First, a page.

Shortly after was when I first heard that the race was "cancelled." I thought it was a joke at first, but upon getting to the next aid station they were telling everyone to stop running. I considered it briefly, but I was only 4 miles form the finish and didn't want to walk at this point. I don't know if I will ever do another one, and didn't want to have my first marathon cut short. After training since January, I was determined to finish. Plus, compared to the 120 degree weather I ran in while in Iraq, the 88 didn't probably have as much impact on me as others.
The next few miles were a blur, I considered walking a few times but decided to stick it out. It was crazy out there though, the cops were on the bullhorns yelling at us to quit running, start walking, it is just a fun run now, on and on. I was determined that unless they were going to physically stop me from running I was going to continue on.
I finished at 4:49 and change, not quite what I had set out to do but good considering the circumstances. I didn't walk, with the exception of at the water stations to make sure I stayed hydrated. I will say that at the time I went through, all but the first station had both water and gatorade. I have never been so tired and sore in all of my life. As soon as I stopped running, my right knee seized up and I could barely walk. There was no ice, so I gimped around trying to find Erika. They told the crowd that because the race was cancelled nobody would be finishing, so she was waiting at the fountain where we were to meet and didn't see my cross the finish line. I swear it was at least a mile walk, or at least it seemed that way. Of course I was hobbling like an 80 year old so it took forever. Finally I found her and also some ice so we sat for a while and I iced my knee down.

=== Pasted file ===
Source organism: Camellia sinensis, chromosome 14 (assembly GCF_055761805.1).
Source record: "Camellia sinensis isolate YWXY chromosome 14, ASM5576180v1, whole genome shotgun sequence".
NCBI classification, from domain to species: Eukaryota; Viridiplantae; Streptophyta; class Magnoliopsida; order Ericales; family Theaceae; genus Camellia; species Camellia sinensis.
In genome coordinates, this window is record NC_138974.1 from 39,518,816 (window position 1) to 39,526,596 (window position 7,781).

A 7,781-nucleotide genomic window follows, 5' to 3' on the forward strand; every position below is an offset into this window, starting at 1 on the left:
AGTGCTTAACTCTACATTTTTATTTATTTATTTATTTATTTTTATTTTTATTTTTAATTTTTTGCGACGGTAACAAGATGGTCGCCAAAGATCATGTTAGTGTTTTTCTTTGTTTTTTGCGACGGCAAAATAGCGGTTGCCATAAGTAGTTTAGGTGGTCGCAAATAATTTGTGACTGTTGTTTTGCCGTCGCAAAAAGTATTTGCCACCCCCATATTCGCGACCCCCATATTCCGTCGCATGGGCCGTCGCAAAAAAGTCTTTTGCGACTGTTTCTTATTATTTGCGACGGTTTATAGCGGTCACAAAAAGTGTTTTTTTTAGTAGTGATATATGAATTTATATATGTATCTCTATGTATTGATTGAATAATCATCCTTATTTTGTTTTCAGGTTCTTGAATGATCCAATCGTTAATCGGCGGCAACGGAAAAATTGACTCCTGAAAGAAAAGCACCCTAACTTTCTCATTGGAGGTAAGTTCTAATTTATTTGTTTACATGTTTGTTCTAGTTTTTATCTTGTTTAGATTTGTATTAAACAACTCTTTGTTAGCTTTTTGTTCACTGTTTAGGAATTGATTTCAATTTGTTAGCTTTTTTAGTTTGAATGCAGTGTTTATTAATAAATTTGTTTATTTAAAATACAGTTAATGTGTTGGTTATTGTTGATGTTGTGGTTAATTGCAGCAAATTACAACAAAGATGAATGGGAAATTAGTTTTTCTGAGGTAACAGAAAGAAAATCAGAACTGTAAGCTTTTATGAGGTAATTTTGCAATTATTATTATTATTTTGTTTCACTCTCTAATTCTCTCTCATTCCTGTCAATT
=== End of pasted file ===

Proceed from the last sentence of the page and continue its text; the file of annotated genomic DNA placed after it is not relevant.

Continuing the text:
We had taken the subway down to the start as our hotel was about a mile away. Going back was absolutely insane. It was just like the Seinfeld where Elaine is on the car and stuffed in with all kinds of people, except that half of us had just run 26.2 miles and stunk to high heaven. I was glad to be one of the stinky ones as I'm sure that it was terrible for the non runners.
I stopped and bought a Budweiser to celebrate, did some more ice down time, and then took a nap. We went out to a great restaurant that night, can't remember the name (Rock Bottom Cafe?) but it was a brewery and their beer was really tasty. No more pasta for a little while for this guy. We got desert as well which of course tasty.
All in all, the marathon was far harder then I thought it would be. And I thought it would be hard. The time you have to put in training, your diet, and then the strain of the actual event is like nothing I've ever experienced. I'm glad to have it done it, however, and am proud to have finished on a day when it was so hot they closed the course. Plus I raised over 2200 dollars for a great cause, which made it all worth it.